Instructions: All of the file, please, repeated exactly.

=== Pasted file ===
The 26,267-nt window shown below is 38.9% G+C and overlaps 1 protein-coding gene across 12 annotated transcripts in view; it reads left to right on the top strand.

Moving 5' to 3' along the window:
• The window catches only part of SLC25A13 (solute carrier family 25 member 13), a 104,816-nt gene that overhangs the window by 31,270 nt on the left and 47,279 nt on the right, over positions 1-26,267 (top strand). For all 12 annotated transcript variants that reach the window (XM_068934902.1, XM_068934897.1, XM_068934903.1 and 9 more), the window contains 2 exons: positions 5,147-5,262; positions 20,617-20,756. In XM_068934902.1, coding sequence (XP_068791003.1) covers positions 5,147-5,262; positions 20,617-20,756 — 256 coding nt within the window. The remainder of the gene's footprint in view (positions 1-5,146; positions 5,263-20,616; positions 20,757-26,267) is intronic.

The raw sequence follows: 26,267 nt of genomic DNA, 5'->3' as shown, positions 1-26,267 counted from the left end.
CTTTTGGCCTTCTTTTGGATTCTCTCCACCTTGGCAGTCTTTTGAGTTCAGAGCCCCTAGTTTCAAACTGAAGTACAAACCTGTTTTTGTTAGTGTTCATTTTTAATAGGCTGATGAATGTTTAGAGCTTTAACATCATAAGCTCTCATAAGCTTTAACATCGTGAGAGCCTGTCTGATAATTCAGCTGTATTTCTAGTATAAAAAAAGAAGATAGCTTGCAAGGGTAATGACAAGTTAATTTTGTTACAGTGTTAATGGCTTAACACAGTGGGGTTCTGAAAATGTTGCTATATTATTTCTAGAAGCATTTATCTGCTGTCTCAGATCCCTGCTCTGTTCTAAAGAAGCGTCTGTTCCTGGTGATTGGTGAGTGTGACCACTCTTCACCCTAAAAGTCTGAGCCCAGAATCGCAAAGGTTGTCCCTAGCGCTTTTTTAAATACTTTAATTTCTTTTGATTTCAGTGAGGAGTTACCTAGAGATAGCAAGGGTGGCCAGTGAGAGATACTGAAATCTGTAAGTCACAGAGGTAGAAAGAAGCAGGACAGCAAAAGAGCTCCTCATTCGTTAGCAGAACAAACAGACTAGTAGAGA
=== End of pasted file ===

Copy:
The 26,267-nt window shown below is 38.9% G+C and overlaps 1 protein-coding gene across 12 annotated transcripts in view; it reads left to right on the top strand.

Moving 5' to 3' along the window:
• The window catches only part of SLC25A13 (solute carrier family 25 member 13), a 104,816-nt gene that overhangs the window by 31,270 nt on the left and 47,279 nt on the right, over positions 1-26,267 (top strand). For all 12 annotated transcript variants that reach the window (XM_068934902.1, XM_068934897.1, XM_068934903.1 and 9 more), the window contains 2 exons: positions 5,147-5,262; positions 20,617-20,756. In XM_068934902.1, coding sequence (XP_068791003.1) covers positions 5,147-5,262; positions 20,617-20,756 — 256 coding nt within the window. The remainder of the gene's footprint in view (positions 1-5,146; positions 5,263-20,616; positions 20,757-26,267) is intronic.

The raw sequence follows: 26,267 nt of genomic DNA, 5'->3' as shown, positions 1-26,267 counted from the left end.
CTTTTGGCCTTCTTTTGGATTCTCTCCACCTTGGCAGTCTTTTGAGTTCAGAGCCCCTAGTTTCAAACTGAAGTACAAACCTGTTTTTGTTAGTGTTCATTTTTAATAGGCTGATGAATGTTTAGAGCTTTAACATCATAAGCTCTCATAAGCTTTAACATCGTGAGAGCCTGTCTGATAATTCAGCTGTATTTCTAGTATAAAAAAAGAAGATAGCTTGCAAGGGTAATGACAAGTTAATTTTGTTACAGTGTTAATGGCTTAACACAGTGGGGTTCTGAAAATGTTGCTATATTATTTCTAGAAGCATTTATCTGCTGTCTCAGATCCCTGCTCTGTTCTAAAGAAGCGTCTGTTCCTGGTGATTGGTGAGTGTGACCACTCTTCACCCTAAAAGTCTGAGCCCAGAATCGCAAAGGTTGTCCCTAGCGCTTTTTTAAATACTTTAATTTCTTTTGATTTCAGTGAGGAGTTACCTAGAGATAGCAAGGGTGGCCAGTGAGAGATACTGAAATCTGTAAGTCACAGAGGTAGAAAGAAGCAGGACAGCAAAAGAGCTCCTCATTCGTTAGCAGAACAAACAGACTAGTAGAGA